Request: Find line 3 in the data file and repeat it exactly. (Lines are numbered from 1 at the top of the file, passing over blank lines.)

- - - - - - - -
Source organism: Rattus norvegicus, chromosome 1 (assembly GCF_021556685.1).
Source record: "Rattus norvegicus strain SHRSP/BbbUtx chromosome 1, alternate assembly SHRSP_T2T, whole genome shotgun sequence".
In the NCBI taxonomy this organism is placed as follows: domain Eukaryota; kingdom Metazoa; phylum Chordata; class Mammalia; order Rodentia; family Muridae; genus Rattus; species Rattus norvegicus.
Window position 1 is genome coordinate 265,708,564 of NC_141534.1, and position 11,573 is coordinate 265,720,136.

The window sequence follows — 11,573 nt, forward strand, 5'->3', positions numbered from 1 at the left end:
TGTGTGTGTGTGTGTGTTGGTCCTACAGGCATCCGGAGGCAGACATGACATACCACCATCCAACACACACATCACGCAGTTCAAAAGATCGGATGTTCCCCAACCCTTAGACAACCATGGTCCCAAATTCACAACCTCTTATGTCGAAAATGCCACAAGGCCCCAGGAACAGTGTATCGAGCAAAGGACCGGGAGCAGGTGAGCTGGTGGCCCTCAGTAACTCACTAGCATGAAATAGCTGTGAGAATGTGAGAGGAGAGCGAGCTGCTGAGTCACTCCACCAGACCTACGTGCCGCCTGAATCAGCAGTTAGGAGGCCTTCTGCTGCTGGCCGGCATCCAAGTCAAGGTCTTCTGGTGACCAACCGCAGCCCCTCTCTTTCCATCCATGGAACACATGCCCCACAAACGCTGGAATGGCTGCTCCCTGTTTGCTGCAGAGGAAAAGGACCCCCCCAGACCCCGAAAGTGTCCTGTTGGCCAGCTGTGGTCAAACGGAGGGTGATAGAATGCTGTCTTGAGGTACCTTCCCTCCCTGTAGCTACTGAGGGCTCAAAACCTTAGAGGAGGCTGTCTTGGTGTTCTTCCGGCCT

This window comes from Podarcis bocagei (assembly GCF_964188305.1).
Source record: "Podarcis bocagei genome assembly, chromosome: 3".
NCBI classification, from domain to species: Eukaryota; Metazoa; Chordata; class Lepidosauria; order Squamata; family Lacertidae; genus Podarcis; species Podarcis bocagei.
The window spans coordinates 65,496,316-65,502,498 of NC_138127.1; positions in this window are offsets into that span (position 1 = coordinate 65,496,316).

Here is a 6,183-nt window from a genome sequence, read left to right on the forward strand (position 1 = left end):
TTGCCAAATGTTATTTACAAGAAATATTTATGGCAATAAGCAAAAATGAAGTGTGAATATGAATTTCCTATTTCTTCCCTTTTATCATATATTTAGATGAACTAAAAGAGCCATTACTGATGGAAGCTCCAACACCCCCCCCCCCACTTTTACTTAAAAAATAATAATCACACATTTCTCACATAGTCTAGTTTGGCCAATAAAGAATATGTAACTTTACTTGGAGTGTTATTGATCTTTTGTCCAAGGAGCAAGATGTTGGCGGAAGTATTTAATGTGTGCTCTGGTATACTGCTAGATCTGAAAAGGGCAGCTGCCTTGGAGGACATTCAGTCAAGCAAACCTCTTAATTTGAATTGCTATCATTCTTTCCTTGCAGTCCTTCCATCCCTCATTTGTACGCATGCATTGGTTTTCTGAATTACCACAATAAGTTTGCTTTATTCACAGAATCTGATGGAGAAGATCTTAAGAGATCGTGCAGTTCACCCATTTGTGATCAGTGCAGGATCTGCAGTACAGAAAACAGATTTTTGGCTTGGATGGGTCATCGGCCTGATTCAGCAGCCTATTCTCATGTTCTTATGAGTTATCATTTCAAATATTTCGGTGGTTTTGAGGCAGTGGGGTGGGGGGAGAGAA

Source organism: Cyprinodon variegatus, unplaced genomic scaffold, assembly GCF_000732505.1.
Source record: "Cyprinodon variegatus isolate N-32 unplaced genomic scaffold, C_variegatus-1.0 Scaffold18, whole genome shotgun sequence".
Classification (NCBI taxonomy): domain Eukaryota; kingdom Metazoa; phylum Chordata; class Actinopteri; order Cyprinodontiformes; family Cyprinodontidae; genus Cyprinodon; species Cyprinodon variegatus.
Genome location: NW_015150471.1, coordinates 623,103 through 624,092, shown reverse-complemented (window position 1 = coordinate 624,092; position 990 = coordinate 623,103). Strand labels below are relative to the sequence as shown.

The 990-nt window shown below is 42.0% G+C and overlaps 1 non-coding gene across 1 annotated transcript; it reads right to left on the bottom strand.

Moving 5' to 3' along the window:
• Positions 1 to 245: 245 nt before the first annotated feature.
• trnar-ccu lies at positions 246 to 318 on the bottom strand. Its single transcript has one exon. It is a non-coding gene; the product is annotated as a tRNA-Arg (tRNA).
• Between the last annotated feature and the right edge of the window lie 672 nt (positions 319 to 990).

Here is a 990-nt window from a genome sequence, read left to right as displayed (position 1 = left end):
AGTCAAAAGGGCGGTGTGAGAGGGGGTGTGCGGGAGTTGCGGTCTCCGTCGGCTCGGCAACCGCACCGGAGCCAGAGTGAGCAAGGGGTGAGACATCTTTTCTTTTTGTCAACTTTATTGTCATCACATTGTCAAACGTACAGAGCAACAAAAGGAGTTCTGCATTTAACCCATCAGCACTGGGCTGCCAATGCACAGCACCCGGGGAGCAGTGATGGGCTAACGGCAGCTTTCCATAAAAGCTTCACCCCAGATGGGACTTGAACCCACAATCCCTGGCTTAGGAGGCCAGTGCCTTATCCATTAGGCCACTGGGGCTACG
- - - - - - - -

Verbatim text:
In the NCBI taxonomy this organism is placed as follows: domain Eukaryota; kingdom Metazoa; phylum Chordata; class Mammalia; order Rodentia; family Muridae; genus Rattus; species Rattus norvegicus.